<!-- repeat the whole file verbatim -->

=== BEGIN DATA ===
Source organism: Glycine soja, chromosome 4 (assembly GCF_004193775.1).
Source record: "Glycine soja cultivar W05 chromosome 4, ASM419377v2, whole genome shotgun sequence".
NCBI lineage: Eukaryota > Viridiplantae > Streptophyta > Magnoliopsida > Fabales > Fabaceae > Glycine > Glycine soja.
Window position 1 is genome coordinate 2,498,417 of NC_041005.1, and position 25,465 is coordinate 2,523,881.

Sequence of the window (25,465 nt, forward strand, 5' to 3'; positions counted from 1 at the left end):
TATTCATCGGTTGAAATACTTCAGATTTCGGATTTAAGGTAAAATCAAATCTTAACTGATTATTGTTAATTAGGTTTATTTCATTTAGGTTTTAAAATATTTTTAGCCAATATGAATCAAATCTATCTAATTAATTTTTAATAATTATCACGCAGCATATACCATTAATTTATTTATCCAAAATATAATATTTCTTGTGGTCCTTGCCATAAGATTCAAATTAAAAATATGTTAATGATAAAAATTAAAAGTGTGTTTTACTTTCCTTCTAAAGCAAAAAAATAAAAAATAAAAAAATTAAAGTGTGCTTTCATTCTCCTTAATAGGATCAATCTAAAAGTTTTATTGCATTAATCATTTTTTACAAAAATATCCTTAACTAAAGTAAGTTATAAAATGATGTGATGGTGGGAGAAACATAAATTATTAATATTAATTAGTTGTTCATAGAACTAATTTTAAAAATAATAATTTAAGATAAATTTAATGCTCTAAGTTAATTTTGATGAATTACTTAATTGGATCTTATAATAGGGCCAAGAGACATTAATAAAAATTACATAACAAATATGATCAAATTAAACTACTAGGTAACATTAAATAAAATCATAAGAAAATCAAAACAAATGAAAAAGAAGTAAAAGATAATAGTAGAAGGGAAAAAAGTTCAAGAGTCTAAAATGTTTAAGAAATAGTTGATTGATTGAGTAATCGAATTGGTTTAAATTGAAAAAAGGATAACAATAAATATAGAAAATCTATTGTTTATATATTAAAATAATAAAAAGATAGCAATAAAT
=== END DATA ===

Source organism: Glycine soja, chromosome 4 (assembly GCF_004193775.1).
Source record: "Glycine soja cultivar W05 chromosome 4, ASM419377v2, whole genome shotgun sequence".
NCBI lineage: Eukaryota > Viridiplantae > Streptophyta > Magnoliopsida > Fabales > Fabaceae > Glycine > Glycine soja.
Window position 1 is genome coordinate 2,498,417 of NC_041005.1, and position 25,465 is coordinate 2,523,881.

Sequence of the window (25,465 nt, forward strand, 5' to 3'; positions counted from 1 at the left end):
TATTCATCGGTTGAAATACTTCAGATTTCGGATTTAAGGTAAAATCAAATCTTAACTGATTATTGTTAATTAGGTTTATTTCATTTAGGTTTTAAAATATTTTTAGCCAATATGAATCAAATCTATCTAATTAATTTTTAATAATTATCACGCAGCATATACCATTAATTTATTTATCCAAAATATAATATTTCTTGTGGTCCTTGCCATAAGATTCAAATTAAAAATATGTTAATGATAAAAATTAAAAGTGTGTTTTACTTTCCTTCTAAAGCAAAAAAATAAAAAATAAAAAAATTAAAGTGTGCTTTCATTCTCCTTAATAGGATCAATCTAAAAGTTTTATTGCATTAATCATTTTTTACAAAAATATCCTTAACTAAAGTAAGTTATAAAATGATGTGATGGTGGGAGAAACATAAATTATTAATATTAATTAGTTGTTCATAGAACTAATTTTAAAAATAATAATTTAAGATAAATTTAATGCTCTAAGTTAATTTTGATGAATTACTTAATTGGATCTTATAATAGGGCCAAGAGACATTAATAAAAATTACATAACAAATATGATCAAATTAAACTACTAGGTAACATTAAATAAAATCATAAGAAAATCAAAACAAATGAAAAAGAAGTAAAAGATAATAGTAGAAGGGAAAAAAGTTCAAGAGTCTAAAATGTTTAAGAAATAGTTGATTGATTGAGTAATCGAATTGGTTTAAATTGAAAAAAGGATAACAATAAATATAGAAAATCTATTGTTTATATATTAAAATAATAAAAAGATAGCAATAAAT